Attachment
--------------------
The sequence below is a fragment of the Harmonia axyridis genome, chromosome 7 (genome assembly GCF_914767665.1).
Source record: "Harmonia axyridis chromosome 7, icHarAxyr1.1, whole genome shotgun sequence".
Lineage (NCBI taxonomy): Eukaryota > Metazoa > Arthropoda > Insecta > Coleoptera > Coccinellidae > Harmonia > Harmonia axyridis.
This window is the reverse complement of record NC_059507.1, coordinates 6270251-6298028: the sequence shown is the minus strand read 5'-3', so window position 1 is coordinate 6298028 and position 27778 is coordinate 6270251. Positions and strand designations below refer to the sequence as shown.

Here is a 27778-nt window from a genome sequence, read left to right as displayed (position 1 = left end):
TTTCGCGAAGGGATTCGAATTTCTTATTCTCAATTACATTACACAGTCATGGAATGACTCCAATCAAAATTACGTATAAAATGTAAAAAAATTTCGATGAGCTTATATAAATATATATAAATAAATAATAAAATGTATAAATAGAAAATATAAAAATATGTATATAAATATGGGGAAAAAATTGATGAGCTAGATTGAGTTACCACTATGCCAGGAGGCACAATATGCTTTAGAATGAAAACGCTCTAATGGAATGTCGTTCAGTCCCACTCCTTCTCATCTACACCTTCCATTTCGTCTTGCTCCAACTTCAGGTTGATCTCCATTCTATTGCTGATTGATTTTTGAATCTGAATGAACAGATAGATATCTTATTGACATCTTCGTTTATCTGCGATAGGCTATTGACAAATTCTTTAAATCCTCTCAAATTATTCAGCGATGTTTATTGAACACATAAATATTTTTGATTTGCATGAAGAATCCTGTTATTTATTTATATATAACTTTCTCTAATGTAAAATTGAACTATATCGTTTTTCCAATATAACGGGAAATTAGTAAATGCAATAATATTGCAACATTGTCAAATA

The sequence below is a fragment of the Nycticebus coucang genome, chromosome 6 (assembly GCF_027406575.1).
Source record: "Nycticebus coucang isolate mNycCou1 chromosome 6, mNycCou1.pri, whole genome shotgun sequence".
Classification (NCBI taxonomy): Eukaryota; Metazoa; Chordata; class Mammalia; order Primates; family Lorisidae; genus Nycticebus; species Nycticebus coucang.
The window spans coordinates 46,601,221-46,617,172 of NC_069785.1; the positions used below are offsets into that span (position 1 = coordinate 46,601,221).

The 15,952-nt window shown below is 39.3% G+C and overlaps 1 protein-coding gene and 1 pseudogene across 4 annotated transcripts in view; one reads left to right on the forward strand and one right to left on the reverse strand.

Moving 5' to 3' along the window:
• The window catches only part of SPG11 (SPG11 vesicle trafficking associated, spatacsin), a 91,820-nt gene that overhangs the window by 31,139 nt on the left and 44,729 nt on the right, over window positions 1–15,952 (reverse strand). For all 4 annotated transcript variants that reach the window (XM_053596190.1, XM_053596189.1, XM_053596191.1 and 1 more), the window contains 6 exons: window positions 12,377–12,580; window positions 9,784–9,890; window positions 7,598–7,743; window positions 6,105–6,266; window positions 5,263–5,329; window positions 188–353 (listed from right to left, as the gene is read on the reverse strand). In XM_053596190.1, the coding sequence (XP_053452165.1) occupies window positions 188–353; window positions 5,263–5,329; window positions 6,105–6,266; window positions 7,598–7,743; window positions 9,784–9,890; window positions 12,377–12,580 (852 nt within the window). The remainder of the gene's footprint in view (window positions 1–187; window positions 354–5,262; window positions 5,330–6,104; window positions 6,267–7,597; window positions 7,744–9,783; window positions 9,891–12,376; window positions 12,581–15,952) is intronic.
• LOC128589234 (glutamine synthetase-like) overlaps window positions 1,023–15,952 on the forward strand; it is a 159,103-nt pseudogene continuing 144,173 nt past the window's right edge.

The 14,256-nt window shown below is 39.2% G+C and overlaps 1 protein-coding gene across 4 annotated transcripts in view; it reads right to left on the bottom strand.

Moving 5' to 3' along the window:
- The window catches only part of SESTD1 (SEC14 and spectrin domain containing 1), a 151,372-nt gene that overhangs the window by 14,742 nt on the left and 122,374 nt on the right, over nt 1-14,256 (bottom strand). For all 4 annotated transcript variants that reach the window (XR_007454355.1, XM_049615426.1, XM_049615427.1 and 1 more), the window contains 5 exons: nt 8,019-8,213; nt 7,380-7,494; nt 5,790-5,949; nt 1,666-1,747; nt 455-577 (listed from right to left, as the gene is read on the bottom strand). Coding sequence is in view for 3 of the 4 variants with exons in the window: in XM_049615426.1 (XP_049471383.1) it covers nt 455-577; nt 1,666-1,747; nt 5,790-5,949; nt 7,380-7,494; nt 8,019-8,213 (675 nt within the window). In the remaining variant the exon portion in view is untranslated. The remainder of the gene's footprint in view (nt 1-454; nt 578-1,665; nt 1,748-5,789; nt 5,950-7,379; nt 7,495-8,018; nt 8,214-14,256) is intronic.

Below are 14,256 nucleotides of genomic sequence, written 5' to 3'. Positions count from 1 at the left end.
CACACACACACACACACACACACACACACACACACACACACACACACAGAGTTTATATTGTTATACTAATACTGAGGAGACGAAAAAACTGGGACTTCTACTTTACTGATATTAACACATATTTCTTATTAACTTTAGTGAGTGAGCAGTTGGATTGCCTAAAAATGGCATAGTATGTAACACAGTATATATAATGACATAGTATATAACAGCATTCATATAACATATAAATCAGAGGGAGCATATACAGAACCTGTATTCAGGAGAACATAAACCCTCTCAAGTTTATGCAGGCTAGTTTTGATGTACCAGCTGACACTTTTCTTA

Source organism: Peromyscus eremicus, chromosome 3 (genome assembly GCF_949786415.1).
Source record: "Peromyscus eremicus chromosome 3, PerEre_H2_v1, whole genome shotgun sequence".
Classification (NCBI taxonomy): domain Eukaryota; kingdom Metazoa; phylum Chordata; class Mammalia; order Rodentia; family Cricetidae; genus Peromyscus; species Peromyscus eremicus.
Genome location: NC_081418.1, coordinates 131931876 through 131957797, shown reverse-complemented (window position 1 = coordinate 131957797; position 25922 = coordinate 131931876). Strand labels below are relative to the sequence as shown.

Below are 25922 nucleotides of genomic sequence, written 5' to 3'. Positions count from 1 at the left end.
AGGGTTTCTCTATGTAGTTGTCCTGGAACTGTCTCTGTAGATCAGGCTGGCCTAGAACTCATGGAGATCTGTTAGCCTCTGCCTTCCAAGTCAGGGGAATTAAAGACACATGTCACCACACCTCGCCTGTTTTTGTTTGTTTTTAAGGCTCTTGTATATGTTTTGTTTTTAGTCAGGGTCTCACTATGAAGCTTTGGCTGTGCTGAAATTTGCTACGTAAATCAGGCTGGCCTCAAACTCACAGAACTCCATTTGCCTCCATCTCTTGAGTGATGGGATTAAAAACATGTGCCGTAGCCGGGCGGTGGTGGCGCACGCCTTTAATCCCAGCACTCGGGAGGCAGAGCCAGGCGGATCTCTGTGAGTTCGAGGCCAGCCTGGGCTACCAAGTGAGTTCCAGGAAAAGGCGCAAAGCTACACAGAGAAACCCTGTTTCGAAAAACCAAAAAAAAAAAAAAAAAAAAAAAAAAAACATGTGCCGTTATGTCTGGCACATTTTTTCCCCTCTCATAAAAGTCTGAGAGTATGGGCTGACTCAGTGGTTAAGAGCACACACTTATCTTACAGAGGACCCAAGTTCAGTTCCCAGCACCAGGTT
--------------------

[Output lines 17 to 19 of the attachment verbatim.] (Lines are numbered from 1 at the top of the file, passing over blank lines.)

- The window catches only part of SESTD1 (SEC14 and spectrin domain containing 1), a 151,372-nt gene that overhangs the window by 14,742 nt on the left and 122,374 nt on the right, over nt 1-14,256 (bottom strand). For all 4 annotated transcript variants that reach the window (XR_007454355.1, XM_049615426.1, XM_049615427.1 and 1 more), the window contains 5 exons: nt 8,019-8,213; nt 7,380-7,494; nt 5,790-5,949; nt 1,666-1,747; nt 455-577 (listed from right to left, as the gene is read on the bottom strand). Coding sequence is in view for 3 of the 4 variants with exons in the window: in XM_049615426.1 (XP_049471383.1) it covers nt 455-577; nt 1,666-1,747; nt 5,790-5,949; nt 7,380-7,494; nt 8,019-8,213 (675 nt within the window). In the remaining variant the exon portion in view is untranslated. The remainder of the gene's footprint in view (nt 1-454; nt 578-1,665; nt 1,748-5,789; nt 5,950-7,379; nt 7,495-8,018; nt 8,214-14,256) is intronic.

Below are 14,256 nucleotides of genomic sequence, written 5' to 3'. Positions count from 1 at the left end.
CACACACACACACACACACACACACACACACACACACACACACACACAGAGTTTATATTGTTATACTAATACTGAGGAGACGAAAAAACTGGGACTTCTACTTTACTGATATTAACACATATTTCTTATTAACTTTAGTGAGTGAGCAGTTGGATTGCCTAAAAATGGCATAGTATGTAACACAGTATATATAATGACATAGTATATAACAGCATTCATATAACATATAAATCAGAGGGAGCATATACAGAACCTGTATTCAGGAGAACATAAACCCTCTCAAGTTTATGCAGGCTAGTTTTGATGTACCAGCTGACACTTTTCTTA